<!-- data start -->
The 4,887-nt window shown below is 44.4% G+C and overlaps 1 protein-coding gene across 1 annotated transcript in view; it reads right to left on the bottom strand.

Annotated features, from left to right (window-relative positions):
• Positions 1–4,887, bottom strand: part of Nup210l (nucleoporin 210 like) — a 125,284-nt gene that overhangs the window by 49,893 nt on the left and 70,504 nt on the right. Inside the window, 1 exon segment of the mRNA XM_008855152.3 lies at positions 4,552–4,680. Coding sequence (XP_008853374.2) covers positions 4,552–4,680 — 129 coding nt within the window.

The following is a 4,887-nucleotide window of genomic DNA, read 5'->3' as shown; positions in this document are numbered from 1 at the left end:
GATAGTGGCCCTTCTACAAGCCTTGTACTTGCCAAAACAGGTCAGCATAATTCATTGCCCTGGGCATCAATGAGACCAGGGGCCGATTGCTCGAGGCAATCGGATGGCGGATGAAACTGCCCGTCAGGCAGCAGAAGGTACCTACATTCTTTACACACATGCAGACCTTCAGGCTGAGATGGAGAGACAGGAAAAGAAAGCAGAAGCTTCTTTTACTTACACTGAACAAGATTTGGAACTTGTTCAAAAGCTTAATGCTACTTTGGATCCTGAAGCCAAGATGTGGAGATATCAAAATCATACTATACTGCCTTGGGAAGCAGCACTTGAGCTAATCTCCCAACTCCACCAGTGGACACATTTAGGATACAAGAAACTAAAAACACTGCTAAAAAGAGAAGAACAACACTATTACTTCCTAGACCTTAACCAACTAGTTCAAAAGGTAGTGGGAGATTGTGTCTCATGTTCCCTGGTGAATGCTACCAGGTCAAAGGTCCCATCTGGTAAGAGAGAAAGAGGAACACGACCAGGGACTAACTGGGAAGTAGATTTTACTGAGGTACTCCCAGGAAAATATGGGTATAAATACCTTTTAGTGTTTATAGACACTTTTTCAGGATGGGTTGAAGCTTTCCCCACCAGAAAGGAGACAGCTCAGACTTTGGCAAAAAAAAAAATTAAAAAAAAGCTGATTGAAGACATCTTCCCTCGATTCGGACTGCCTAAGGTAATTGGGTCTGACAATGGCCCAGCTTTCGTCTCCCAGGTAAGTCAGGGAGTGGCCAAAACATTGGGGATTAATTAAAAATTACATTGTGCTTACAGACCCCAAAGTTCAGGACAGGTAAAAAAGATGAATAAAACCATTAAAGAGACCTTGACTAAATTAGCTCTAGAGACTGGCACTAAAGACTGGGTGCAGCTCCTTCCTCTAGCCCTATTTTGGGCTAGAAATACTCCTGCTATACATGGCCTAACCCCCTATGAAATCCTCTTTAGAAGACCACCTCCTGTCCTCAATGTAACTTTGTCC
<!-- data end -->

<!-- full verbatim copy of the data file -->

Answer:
The 4,887-nt window shown below is 44.4% G+C and overlaps 1 protein-coding gene across 1 annotated transcript in view; it reads right to left on the bottom strand.

Annotated features, from left to right (window-relative positions):
• Positions 1–4,887, bottom strand: part of Nup210l (nucleoporin 210 like) — a 125,284-nt gene that overhangs the window by 49,893 nt on the left and 70,504 nt on the right. Inside the window, 1 exon segment of the mRNA XM_008855152.3 lies at positions 4,552–4,680. Coding sequence (XP_008853374.2) covers positions 4,552–4,680 — 129 coding nt within the window.

The following is a 4,887-nucleotide window of genomic DNA, read 5'->3' as shown; positions in this document are numbered from 1 at the left end:
GATAGTGGCCCTTCTACAAGCCTTGTACTTGCCAAAACAGGTCAGCATAATTCATTGCCCTGGGCATCAATGAGACCAGGGGCCGATTGCTCGAGGCAATCGGATGGCGGATGAAACTGCCCGTCAGGCAGCAGAAGGTACCTACATTCTTTACACACATGCAGACCTTCAGGCTGAGATGGAGAGACAGGAAAAGAAAGCAGAAGCTTCTTTTACTTACACTGAACAAGATTTGGAACTTGTTCAAAAGCTTAATGCTACTTTGGATCCTGAAGCCAAGATGTGGAGATATCAAAATCATACTATACTGCCTTGGGAAGCAGCACTTGAGCTAATCTCCCAACTCCACCAGTGGACACATTTAGGATACAAGAAACTAAAAACACTGCTAAAAAGAGAAGAACAACACTATTACTTCCTAGACCTTAACCAACTAGTTCAAAAGGTAGTGGGAGATTGTGTCTCATGTTCCCTGGTGAATGCTACCAGGTCAAAGGTCCCATCTGGTAAGAGAGAAAGAGGAACACGACCAGGGACTAACTGGGAAGTAGATTTTACTGAGGTACTCCCAGGAAAATATGGGTATAAATACCTTTTAGTGTTTATAGACACTTTTTCAGGATGGGTTGAAGCTTTCCCCACCAGAAAGGAGACAGCTCAGACTTTGGCAAAAAAAAAAATTAAAAAAAAGCTGATTGAAGACATCTTCCCTCGATTCGGACTGCCTAAGGTAATTGGGTCTGACAATGGCCCAGCTTTCGTCTCCCAGGTAAGTCAGGGAGTGGCCAAAACATTGGGGATTAATTAAAAATTACATTGTGCTTACAGACCCCAAAGTTCAGGACAGGTAAAAAAGATGAATAAAACCATTAAAGAGACCTTGACTAAATTAGCTCTAGAGACTGGCACTAAAGACTGGGTGCAGCTCCTTCCTCTAGCCCTATTTTGGGCTAGAAATACTCCTGCTATACATGGCCTAACCCCCTATGAAATCCTCTTTAGAAGACCACCTCCTGTCCTCAATGTAACTTTGTCC